Water and salt, but not to be confused with salt water. For the majority of my adult life as a woman, I’ve worked hard to not retain water. I drink 6-8 glasses a day. I watch my sodium intake. And truth be told, I’ve even been known to soak with epsom salts the night before a big event. When I retain water, it’s not a pretty sight. Cankles make an appearance, my jeans fit a little snugger and I get a little cranky.
But starting this week, my eating and drinking habits have changed because I need to retain water. I’m making sure to drink eight glasses of water a day and at least two drinks with electrolytes. Personally, I’m going with Gatorade G2 Natural. Starting Thursday, I’ll be drinking 4-6 ounces of water every hour I’m awake until Saturday morning. The big change though, is my salt intake. I’m eating salt like I’ve got a sodium deficiency. And it’s weird. I’ve never put salt on so many things in my life, and I feel like my arteries are yelling at me.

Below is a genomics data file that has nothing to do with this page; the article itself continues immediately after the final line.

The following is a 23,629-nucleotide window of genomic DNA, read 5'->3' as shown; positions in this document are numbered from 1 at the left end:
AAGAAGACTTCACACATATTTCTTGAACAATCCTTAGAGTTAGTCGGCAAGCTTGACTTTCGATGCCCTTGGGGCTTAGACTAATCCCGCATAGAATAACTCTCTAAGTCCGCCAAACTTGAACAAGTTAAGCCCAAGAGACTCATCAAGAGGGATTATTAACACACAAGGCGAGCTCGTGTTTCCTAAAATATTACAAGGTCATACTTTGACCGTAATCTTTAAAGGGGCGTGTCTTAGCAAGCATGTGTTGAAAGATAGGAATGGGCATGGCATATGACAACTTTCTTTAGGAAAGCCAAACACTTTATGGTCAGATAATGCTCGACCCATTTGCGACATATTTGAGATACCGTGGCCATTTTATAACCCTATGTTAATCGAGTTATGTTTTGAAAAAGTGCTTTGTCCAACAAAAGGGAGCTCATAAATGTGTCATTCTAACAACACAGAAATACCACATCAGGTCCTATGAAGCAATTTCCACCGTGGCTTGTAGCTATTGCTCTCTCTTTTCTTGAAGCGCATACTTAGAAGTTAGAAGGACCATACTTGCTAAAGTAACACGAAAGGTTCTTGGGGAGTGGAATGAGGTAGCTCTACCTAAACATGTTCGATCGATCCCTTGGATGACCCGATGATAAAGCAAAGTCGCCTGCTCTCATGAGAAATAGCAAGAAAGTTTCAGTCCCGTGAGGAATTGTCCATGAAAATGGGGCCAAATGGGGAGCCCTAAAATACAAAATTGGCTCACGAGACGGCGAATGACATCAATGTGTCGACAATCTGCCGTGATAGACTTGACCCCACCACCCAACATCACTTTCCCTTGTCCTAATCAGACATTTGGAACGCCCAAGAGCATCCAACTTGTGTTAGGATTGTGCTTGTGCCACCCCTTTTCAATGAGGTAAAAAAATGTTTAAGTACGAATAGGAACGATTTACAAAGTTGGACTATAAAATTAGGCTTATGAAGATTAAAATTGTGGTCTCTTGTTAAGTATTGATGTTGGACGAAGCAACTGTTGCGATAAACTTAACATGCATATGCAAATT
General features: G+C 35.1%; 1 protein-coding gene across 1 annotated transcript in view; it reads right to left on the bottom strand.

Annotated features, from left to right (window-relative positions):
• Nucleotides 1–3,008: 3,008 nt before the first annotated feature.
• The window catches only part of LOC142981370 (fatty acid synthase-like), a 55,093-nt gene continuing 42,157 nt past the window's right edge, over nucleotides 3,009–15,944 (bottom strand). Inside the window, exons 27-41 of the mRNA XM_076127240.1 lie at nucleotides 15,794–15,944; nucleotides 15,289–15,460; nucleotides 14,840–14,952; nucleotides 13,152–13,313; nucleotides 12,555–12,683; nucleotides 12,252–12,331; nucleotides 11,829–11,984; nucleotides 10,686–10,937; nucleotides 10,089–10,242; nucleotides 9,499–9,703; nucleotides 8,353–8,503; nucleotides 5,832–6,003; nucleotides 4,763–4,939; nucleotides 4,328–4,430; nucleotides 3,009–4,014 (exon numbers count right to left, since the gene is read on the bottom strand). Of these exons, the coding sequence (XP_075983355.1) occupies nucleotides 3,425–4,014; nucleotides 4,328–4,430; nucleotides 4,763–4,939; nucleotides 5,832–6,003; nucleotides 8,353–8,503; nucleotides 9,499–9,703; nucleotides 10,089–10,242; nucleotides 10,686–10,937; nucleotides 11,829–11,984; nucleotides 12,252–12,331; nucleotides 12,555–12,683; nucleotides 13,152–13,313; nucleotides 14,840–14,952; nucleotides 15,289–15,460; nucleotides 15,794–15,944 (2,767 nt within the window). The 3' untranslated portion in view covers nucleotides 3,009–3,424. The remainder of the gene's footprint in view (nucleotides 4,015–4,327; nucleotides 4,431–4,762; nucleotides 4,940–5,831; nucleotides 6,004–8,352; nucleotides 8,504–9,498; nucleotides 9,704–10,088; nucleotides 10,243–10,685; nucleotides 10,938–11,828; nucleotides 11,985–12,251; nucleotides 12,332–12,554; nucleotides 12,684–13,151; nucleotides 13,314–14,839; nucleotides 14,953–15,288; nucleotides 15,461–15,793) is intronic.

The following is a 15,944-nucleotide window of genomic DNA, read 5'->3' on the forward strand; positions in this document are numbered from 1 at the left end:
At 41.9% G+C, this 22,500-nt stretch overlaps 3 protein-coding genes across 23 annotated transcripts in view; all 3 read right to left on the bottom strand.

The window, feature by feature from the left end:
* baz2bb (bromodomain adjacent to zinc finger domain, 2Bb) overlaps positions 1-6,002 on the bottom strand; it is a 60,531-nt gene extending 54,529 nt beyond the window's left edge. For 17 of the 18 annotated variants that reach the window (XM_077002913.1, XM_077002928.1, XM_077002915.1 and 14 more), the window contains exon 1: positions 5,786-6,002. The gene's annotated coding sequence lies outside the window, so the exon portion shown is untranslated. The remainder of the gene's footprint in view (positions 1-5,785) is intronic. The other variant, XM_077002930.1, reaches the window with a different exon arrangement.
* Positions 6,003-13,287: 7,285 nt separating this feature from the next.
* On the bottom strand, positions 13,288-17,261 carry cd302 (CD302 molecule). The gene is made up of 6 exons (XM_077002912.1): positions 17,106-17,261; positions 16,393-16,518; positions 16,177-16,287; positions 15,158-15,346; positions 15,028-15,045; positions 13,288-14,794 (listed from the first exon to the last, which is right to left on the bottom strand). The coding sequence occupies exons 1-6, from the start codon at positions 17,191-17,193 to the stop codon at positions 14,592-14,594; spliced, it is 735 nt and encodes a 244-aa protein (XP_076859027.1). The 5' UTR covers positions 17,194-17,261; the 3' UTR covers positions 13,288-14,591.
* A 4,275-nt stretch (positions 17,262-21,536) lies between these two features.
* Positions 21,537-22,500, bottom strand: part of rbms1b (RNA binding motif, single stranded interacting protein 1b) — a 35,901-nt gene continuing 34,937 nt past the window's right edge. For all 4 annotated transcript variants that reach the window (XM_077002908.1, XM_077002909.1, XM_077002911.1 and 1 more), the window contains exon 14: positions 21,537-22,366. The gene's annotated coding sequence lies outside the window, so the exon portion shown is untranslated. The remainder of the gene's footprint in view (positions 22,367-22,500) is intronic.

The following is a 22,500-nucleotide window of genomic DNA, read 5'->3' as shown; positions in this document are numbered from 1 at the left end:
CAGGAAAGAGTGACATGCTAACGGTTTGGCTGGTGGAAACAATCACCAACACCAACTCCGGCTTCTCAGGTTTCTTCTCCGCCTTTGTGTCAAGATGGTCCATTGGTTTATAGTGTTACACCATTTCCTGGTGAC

But I think it’s working. I’m already beginning to lose sight of my ankles, and at the doctor this morning, I weighed an extra six pounds. My doctor reminded me it was water weight and not to let it affect me mentally. Yeah, that’s easier said than done. But retaining water is working, and I keep reminding myself this is part of my training and preparation for Saturday.
Men, this post won’t make much sense to you, but ladies, I know you feel my pain. Ah, the sacrifices we make in the name of diabetes research. I’ve done lots of reading and listened to advice from lots of athleticly-experienced friends. Retaining water for a long ride is vital. Retaining water for a long ride in the desert is survival. So here goes. If you see me and my cankles along the way, be sure to smile and wave.